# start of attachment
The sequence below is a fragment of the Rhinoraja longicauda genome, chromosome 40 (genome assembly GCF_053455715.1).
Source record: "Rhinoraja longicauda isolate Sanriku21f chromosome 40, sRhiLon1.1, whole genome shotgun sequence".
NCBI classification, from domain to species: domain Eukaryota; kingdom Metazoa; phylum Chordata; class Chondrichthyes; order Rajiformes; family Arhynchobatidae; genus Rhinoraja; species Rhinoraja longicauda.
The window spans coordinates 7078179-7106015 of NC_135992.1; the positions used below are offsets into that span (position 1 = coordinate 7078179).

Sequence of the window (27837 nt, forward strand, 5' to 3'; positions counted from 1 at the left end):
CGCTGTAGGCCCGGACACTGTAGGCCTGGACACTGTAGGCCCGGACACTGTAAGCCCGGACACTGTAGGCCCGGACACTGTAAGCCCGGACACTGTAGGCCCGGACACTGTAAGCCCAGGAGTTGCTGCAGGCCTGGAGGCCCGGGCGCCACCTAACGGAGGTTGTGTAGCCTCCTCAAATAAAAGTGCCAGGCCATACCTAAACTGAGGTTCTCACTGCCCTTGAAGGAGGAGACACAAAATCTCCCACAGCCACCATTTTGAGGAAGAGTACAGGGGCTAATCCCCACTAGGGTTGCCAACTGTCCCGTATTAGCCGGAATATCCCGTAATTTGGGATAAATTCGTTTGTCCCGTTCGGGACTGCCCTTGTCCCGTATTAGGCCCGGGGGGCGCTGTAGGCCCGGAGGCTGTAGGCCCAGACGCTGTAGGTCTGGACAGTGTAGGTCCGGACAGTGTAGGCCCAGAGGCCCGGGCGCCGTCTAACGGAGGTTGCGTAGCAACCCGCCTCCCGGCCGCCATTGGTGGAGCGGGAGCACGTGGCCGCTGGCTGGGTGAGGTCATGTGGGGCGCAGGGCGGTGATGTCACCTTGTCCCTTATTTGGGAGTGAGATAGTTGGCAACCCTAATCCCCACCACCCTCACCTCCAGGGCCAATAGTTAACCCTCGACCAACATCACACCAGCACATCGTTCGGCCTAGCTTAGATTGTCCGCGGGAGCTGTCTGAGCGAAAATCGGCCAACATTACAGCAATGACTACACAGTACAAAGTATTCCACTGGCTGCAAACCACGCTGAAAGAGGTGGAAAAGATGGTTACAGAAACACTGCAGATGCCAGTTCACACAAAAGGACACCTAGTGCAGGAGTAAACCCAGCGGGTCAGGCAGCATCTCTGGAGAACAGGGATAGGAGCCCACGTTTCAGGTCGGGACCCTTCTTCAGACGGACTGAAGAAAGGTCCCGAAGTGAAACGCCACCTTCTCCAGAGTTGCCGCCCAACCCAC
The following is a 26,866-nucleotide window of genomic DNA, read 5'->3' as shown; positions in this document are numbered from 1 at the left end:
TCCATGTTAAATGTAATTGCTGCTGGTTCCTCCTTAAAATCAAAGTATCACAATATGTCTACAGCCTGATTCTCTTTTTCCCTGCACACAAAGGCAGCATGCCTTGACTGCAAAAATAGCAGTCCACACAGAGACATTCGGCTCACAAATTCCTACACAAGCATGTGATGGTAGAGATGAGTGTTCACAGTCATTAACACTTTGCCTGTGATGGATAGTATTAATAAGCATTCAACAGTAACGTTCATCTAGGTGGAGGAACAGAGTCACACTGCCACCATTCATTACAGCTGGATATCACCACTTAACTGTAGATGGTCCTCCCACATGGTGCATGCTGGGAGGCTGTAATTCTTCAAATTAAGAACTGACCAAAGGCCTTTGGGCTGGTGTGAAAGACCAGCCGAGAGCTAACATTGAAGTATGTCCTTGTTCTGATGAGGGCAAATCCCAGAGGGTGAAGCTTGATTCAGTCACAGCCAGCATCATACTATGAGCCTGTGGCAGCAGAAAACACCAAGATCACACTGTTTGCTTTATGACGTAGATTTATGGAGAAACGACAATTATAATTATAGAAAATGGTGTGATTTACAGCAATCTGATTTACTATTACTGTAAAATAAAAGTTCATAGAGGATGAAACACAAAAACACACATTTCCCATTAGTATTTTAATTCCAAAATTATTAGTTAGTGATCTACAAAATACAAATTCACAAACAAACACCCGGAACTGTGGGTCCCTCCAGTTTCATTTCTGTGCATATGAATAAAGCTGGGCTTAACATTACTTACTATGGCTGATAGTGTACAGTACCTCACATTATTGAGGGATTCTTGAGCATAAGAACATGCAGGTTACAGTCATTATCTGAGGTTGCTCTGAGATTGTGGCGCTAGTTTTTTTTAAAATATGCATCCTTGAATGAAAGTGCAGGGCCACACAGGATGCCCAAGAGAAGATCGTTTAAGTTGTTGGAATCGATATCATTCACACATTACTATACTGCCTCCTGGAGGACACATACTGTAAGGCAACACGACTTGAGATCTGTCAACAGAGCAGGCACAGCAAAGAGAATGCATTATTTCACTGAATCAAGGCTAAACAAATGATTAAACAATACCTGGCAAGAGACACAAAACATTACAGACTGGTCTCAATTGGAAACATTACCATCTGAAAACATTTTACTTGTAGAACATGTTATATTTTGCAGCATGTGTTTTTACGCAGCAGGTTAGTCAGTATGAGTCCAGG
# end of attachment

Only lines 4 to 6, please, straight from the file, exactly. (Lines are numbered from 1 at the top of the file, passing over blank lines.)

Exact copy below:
The window spans coordinates 7078179-7106015 of NC_135992.1; the positions used below are offsets into that span (position 1 = coordinate 7078179).

Sequence of the window (27837 nt, forward strand, 5' to 3'; positions counted from 1 at the left end):
CGCTGTAGGCCCGGACACTGTAGGCCTGGACACTGTAGGCCCGGACACTGTAAGCCCGGACACTGTAGGCCCGGACACTGTAAGCCCGGACACTGTAGGCCCGGACACTGTAAGCCCAGGAGTTGCTGCAGGCCTGGAGGCCCGGGCGCCACCTAACGGAGGTTGTGTAGCCTCCTCAAATAAAAGTGCCAGGCCATACCTAAACTGAGGTTCTCACTGCCCTTGAAGGAGGAGACACAAAATCTCCCACAGCCACCATTTTGAGGAAGAGTACAGGGGCTAATCCCCACTAGGGTTGCCAACTGTCCCGTATTAGCCGGAATATCCCGTAATTTGGGATAAATTCGTTTGTCCCGTTCGGGACTGCCCTTGTCCCGTATTAGGCCCGGGGGGCGCTGTAGGCCCGGAGGCTGTAGGCCCAGACGCTGTAGGTCTGGACAGTGTAGGTCCGGACAGTGTAGGCCCAGAGGCCCGGGCGCCGTCTAACGGAGGTTGCGTAGCAACCCGCCTCCCGGCCGCCATTGGTGGAGCGGGAGCACGTGGCCGCTGGCTGGGTGAGGTCATGTGGGGCGCAGGGCGGTGATGTCACCTTGTCCCTTATTTGGGAGTGAGATAGTTGGCAACCCTAATCCCCACCACCCTCACCTCCAGGGCCAATAGTTAACCCTCGACCAACATCACACCAGCACATCGTTCGGCCTAGCTTAGATTGTCCGCGGGAGCTGTCTGAGCGAAAATCGGCCAACATTACAGCAATGACTACACAGTACAAAGTATTCCACTGGCTGCAAACCACGCTGAAAGAGGTGGAAAAGATGGTTACAGAAACACTGCAGATGCCAGTTCACACAAAAGGACACCTAGTGCAGGAGTAAACCCAGCGGGTCAGGCAGCATCTCTGGAGAACAGGGATAGGAGCCCACGTTTCAGGTCGGGACCCTTCTTCAGACGGACTGAAGAAAGGTCCCGAAGTGAAACGCCACCTTCTCCAGAGTTGCCGCCCAACCCAC